Michael Curtis is author of Jews, Antisemitism, and the Middle East.

The Passover Seder is an occasion when Jewish people around the world remember their history. That complex past, embracing both suffering and happiness, is symbolized in the Seder service by the mixture of bitter horseradish with sweet parsley, representing spring and renewal. The collective memory is of ancient persecution, exile, pogroms, the Holocaust, perpetual anti-Semitism, present-day terrorism but also one of emancipation in democratic countries and the creation of the State of Israel. Above all, this story depicts the liberation of people 3,300 years ago from slavery and subjugation in the Egypt ruled by Pharoah to liberation, freedom, and sovereignty in a land promised to them. 

The central part of the Seder is the asking and the response to four questions about the nature and significance of the festive ceremony, and the traditions observed and different foods that are eaten on the occasion. Those answers recall the struggles of Jews in their desire to be free: the coming forth from Egypt, and the struggle and rebellion against the Romans who destroyed the Second Temple. The memory of those struggles against persecution and discrimination is still echoed in the challenges today requiring the struggle against discrimination and anti-Semitism, the response to those who refuse to acknowledge the legitimacy of the State of Israel or who deny or minimize the relationship to the area of the Middle East that is still disputed, and also the answer to the bigoted and biased boycotters of Israel.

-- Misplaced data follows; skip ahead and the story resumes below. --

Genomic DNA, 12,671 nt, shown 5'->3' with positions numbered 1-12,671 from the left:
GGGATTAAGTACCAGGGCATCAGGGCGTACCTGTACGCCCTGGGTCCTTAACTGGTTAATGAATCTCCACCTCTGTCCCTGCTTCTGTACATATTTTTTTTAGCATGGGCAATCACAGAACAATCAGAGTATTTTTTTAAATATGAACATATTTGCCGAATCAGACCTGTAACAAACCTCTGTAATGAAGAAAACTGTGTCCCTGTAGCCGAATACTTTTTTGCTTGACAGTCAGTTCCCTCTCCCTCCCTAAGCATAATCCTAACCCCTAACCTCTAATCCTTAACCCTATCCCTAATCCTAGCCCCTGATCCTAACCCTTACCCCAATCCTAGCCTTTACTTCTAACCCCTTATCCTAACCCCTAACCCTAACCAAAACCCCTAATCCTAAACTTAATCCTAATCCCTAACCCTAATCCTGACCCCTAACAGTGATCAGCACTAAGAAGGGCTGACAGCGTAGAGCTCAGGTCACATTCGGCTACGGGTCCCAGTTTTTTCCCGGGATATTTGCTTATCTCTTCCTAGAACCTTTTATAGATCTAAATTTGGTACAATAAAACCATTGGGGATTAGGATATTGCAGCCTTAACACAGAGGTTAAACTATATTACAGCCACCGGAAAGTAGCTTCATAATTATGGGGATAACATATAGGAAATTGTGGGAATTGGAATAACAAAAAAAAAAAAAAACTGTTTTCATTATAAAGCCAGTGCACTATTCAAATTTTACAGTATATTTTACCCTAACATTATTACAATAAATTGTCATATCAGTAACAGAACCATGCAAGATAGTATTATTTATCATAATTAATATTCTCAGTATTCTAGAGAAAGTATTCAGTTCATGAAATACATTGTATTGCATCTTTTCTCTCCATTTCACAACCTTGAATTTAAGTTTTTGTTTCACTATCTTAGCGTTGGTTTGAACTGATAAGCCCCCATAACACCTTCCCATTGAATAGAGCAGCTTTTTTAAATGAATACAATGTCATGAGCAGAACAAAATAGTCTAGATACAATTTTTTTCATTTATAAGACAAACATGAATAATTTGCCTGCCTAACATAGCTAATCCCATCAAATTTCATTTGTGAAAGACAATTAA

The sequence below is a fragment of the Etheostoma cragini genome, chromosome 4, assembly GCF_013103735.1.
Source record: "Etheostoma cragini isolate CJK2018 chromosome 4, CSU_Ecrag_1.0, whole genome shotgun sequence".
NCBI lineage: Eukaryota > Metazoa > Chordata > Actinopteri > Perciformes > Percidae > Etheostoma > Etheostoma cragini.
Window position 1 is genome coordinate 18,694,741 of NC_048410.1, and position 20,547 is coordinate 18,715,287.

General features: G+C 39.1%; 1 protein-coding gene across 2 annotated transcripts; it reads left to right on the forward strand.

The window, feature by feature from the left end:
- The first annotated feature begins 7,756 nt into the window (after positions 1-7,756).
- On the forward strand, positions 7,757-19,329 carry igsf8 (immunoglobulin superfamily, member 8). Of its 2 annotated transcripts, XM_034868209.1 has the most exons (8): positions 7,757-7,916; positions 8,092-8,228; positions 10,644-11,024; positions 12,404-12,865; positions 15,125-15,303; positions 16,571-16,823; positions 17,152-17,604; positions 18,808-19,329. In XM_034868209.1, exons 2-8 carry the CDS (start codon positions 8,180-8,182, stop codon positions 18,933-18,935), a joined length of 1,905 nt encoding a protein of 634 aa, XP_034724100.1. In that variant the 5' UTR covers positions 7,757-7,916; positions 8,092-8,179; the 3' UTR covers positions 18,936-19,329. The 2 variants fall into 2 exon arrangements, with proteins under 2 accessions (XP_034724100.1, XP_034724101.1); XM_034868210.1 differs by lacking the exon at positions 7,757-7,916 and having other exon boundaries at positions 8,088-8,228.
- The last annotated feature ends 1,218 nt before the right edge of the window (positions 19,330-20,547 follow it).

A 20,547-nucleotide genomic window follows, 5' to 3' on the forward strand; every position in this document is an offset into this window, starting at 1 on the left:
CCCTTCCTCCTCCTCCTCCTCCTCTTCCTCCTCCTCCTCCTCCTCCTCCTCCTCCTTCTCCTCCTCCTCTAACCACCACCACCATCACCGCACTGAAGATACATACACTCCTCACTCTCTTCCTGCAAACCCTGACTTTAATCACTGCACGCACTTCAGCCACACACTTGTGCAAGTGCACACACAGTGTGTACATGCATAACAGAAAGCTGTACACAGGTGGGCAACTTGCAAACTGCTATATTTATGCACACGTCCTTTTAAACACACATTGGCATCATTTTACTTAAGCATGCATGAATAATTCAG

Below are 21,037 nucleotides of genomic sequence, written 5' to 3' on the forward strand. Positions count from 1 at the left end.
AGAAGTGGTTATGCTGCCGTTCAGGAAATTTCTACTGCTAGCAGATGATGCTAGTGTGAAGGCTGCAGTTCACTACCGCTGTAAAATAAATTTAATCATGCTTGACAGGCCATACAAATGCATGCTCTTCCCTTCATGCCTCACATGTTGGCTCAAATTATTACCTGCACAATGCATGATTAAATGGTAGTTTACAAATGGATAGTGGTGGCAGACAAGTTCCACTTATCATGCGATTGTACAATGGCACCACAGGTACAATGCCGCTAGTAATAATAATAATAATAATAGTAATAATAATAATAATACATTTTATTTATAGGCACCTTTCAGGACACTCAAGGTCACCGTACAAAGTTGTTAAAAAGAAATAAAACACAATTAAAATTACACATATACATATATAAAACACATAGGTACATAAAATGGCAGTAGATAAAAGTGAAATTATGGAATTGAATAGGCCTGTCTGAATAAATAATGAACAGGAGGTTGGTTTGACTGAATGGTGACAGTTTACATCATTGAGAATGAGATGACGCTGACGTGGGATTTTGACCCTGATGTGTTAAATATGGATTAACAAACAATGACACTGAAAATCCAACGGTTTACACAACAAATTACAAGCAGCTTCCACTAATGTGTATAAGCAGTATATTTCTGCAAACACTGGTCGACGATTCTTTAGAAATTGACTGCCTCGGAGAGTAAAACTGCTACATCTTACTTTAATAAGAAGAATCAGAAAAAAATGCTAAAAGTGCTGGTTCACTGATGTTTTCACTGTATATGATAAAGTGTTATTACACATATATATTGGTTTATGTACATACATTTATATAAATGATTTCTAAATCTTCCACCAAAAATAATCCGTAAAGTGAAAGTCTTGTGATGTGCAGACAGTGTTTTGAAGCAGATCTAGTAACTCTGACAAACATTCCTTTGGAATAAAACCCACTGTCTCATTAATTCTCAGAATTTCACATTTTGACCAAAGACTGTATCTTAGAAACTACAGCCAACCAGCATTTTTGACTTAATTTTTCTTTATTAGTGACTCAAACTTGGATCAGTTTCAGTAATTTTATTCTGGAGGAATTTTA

At the heart of the Seder story is the escape of Jews from bondage to a life of freedom and political sovereignty. For Israel today, and for the hopes of peace between Israel and its Arab neighbors, the four questions asked in the Seder can be boiled down to one: in spite of the incontestable evidence, why will Palestinians not accept the historical relationship of Jews to the area of Palestine, and why do they so strongly oppose the sovereignty and the legitimacy of the Jewish State?

The sovereignty of Israel is manifested by its political independence, by the revival of the Hebrew language in popular use as well as for religious purposes, as well as by unexpected contemporary features such as becoming skilled in military defense and security, by its accomplishments as a country of innovative high tech, with world-class great universities, and even by unexpected production of oil and gas. Yet, Palestinian leaders to this point have not only refused to accept that sovereignty and the existence of Israel in real rather than in perfunctory form, but also denied what the Seder story tells in abundance, the historic relationship of the Jewish people to the land. 

As in the Seder ceremony, there is need for the story to be told again of the bonds that unite the Jewish people and tie it to the land, a bond illustrated in recent years by the ingathering into Israel of Jews from Ethiopia and India. The recital of those bonds should also be heard by members of the international community, and by those who look favorably on or advocate the fallacious Palestinian Narrative of Victimhood.  

The true international understanding started with the Balfour Declaration on November 2, 1917. This was letter from British Foreign Minister Arthur Balfour to Lord Rothschild stating that the British government views “with favor the establishment in Palestine of a national home for the Jewish people.” This Declaration was then incorporated into both the Peace Treaty of Sèvres and the Mandate for Palestine.